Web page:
Trophic interactions and productivity of copepods as live feed from tropical Taiwanese outdoor aquaculture ponds

Elisa Blanda, Guillaume Drillet, Cheng-Chien Huang, Jiang-Shiou Hwang, Hans Henrik Jakobsen, Thomas Allan Rayner, Huei-Meei Su, Chen-Han Wu, Benni Winding Hansen

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The present study describes three outdoor ponds for mass rearing of copepods in tropical southern Taiwan. The systems are designed for culturing and harvesting of copepods, which are used as live feed in the production of groupers in the region. However, the production of the most common copepod species Pseudodiaptomus annandalei (Sewell 1919) has, according to the pond managers, decreased over the last 10 years for no apparent reasons. In order to understand the limitations in terms of production, the present study was carried out. A one month comprehensive monitoring of abiotic factors, inorganic nutrients, phytoplankton and zooplankton as well as the spatial patchiness of zooplankton in the ponds was conducted. The ultimate aims were to: (I) obtain a better understanding of the variability and the interactions among the trophic levels in the pelagic; (II) obtain a sampling practice to enable a correct description of the copepods ecology and a preliminary evaluation of the status of the pond management; and (III) provide advices for improved management leading towards a higher and more stable output of P. annandalei.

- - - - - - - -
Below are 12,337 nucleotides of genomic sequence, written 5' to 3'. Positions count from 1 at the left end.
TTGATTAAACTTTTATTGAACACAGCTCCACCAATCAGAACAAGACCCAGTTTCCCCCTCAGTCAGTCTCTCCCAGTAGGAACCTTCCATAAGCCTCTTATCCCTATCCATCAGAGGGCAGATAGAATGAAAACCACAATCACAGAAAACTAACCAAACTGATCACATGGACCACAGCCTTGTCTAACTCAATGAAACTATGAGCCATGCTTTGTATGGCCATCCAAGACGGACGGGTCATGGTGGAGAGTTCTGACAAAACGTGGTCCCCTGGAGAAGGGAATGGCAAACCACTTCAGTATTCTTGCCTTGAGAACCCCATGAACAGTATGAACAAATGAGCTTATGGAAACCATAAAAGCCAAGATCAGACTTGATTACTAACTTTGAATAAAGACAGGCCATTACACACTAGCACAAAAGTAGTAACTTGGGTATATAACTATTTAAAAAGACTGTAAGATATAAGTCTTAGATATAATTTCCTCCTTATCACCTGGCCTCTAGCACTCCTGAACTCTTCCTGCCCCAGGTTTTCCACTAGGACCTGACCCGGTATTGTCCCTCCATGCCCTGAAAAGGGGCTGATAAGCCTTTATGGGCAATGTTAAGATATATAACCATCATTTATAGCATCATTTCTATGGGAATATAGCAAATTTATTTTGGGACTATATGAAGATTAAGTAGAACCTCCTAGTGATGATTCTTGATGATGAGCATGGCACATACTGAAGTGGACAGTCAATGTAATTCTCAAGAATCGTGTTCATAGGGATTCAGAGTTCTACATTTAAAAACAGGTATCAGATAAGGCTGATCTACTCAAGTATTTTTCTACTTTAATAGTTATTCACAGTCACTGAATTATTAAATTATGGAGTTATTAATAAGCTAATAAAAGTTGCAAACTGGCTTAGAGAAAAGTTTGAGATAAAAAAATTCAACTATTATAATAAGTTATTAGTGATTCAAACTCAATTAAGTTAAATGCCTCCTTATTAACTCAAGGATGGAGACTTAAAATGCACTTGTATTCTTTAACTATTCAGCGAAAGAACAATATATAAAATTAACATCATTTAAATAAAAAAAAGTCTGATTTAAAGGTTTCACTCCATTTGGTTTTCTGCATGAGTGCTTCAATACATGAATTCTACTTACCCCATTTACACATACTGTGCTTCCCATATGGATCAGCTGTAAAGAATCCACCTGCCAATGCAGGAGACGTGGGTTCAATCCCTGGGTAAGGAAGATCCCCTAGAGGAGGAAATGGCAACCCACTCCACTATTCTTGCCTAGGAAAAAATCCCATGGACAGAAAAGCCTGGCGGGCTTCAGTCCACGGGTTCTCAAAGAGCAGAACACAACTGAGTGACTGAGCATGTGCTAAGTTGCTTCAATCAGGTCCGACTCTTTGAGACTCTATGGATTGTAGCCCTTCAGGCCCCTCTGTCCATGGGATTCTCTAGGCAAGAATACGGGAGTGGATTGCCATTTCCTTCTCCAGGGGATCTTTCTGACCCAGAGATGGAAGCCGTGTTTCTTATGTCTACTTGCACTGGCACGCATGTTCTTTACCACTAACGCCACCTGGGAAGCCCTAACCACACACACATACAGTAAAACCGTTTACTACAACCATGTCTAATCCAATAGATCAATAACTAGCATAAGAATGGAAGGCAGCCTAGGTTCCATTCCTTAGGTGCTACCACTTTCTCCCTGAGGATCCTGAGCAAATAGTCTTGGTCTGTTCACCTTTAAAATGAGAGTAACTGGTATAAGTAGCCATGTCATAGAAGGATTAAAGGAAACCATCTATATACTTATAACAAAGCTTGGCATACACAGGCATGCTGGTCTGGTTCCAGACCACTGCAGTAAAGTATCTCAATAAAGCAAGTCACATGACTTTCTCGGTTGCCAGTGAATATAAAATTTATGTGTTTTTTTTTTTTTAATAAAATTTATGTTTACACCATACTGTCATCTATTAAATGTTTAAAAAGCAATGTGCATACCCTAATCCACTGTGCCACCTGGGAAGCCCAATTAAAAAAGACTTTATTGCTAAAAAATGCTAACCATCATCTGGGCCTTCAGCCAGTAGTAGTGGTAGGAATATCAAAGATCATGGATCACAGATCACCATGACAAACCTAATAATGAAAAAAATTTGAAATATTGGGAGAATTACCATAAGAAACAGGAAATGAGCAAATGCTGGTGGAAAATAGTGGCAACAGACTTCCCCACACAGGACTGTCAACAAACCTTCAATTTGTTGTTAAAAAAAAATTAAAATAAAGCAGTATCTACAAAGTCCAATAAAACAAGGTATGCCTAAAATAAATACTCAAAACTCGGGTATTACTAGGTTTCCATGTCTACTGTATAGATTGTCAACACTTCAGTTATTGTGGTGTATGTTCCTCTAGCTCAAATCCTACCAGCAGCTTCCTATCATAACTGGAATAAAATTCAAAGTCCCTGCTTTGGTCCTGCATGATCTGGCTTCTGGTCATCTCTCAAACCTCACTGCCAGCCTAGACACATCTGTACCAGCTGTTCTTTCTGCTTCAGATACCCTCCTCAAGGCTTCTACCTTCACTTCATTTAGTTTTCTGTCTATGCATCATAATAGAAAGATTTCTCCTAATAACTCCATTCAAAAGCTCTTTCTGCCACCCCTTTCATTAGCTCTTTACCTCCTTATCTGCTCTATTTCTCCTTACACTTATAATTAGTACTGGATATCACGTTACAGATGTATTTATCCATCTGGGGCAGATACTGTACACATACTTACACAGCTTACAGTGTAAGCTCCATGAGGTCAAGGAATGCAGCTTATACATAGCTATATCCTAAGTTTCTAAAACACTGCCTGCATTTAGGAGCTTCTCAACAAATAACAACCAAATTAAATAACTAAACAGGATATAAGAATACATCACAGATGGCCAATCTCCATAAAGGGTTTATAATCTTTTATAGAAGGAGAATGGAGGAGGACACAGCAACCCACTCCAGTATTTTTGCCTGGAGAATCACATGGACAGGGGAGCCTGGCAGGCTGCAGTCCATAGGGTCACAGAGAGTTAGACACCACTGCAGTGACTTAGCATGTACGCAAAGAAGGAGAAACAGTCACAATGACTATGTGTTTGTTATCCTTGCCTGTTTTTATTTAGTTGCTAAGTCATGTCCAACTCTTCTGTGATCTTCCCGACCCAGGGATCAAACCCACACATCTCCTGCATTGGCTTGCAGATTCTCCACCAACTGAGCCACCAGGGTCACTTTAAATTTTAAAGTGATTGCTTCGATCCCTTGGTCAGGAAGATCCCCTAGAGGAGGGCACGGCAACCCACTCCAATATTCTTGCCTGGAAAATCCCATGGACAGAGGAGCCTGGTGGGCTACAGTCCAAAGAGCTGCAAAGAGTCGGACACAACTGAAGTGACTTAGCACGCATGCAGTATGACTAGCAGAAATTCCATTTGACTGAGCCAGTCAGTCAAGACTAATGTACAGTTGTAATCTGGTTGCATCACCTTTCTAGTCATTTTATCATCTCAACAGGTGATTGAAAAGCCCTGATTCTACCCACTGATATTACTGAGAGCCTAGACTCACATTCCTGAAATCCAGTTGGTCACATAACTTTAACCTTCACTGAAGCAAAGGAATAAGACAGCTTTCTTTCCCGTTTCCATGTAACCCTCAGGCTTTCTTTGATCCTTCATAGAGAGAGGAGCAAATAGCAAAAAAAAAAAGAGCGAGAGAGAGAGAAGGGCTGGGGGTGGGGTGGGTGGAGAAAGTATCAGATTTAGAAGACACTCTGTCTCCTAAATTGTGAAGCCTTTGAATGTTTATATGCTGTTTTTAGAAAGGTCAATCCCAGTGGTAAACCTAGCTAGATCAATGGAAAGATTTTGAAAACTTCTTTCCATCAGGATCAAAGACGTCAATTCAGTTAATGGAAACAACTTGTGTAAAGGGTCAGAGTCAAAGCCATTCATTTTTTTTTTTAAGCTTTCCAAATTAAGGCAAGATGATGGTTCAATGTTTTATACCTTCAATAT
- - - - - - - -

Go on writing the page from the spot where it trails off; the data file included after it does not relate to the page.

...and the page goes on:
Copepods were experiencing prey ad libitum since the quantity of phytoplankton available in the ponds was high (value of chlorophyll a in average 97.7 ± 10.9 μg L− 1) and dominated by diatoms, flagellates and pico-algae. The estimated abundance and biomass of adult copepods and copepodites of P. annandalei was on average 93 ± 40 individuals L− 1 and 214 ± 98 μg C L− 1, respectively. P. annandalei's specific growth rate in the ponds, thus the secondary productivity, was 0.89 ± 0.1 d− 1 (average ± S.D.). The average harvest (21 kg of copepods wet weight per pond every second to fifth day), was a relatively low quantity to satisfy the demand of the fish farmers, especially during high season. This harvest, in terms of biomass, corresponded to 20–40% of the copepod standing stock, which indicates a sustainable management when compared to the secondary productivity of the copepods. To further increase the copepod production of the ponds, better water quality must be achieved. Moreover, improved harvesting techniques are recommended
Sider (fra-til)11-21
StatusUdgivet - 2015

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